Given how constrained a resource food can be in general in Age games, making risky decisions about acquiring additional food early has the potential to pay off big time or put the player behind in a painful way, but the game provides the player the freedom to take these kinds of risks and reap the consequences. The Age of Empires series is a prime example of an excellently-designed creep system. All of the active choices surrounding food and its acquisition, especially in the early game, is actually one of my favorite parts of the series.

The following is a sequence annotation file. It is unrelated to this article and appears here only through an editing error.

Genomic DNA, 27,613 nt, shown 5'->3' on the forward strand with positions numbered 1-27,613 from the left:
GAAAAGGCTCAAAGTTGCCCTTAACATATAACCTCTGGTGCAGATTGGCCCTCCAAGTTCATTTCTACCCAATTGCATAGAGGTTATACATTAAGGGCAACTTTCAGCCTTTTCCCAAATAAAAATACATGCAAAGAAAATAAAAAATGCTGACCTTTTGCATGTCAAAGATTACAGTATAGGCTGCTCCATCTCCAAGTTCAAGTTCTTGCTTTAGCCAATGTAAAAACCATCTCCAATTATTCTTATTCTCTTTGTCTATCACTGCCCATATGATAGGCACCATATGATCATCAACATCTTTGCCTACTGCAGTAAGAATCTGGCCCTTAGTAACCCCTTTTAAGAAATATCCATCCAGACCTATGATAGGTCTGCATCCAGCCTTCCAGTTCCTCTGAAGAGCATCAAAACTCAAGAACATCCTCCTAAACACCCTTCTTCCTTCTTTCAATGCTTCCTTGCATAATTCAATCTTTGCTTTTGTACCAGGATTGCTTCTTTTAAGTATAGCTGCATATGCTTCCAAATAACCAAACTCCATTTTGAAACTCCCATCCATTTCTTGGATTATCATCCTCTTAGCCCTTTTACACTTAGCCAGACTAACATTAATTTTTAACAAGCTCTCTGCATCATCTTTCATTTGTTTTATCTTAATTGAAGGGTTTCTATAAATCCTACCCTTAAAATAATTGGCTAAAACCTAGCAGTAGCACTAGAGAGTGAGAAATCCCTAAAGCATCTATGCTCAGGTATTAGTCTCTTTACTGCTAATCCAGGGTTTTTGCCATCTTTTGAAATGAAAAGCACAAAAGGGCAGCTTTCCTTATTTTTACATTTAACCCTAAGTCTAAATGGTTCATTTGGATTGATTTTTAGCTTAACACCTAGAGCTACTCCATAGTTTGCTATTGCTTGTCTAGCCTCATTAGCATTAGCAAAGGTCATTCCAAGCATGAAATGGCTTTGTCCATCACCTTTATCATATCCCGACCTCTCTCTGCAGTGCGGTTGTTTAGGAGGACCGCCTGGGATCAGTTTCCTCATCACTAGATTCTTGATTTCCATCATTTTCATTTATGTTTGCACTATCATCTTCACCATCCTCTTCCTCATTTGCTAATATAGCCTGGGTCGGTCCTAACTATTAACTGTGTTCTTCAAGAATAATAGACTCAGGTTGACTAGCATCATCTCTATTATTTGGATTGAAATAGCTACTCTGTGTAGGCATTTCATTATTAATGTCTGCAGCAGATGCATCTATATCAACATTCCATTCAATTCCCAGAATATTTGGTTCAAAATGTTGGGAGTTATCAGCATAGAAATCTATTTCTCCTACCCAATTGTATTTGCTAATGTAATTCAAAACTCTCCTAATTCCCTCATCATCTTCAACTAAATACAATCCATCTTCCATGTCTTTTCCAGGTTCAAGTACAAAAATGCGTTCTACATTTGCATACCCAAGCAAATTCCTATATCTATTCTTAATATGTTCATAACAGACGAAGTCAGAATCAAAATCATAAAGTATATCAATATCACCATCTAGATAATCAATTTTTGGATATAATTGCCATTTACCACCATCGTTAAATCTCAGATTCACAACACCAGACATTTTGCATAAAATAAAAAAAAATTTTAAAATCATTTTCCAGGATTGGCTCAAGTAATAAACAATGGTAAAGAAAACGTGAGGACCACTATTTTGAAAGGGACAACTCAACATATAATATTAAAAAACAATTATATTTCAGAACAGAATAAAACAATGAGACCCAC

Creep camps can also force the player to think about map traversal – really, to make map traversal less trivial and force the player to be present and active in army control, specifically regarding long traversal distances. In games like StarCraft, it’s pretty common to simply attack-move across the map (especially for lower-skilled players – pros are more circumspect – but in many cases the player isn’t punished by attack-moving across the map, so they feel free to do so). But the Dune games don’t let players do this, with potential sandstorms and Shai-hulud as real dangers when traversing the map. AirMech’s maps are littered with neutral enemies, many of which are fatal to an unwary player. Natural obstacles (natural obstacles, there’s an article topic for another day!), including and especially hostile ones like creep camps, can force the player to be more aware of their actions in the game, and can punish sloppy tactics like deathballs. AirMech and Sins of a Solar Empire are both great examples of this, killing unwary players’ units with ease through the early game and into the middle of matches.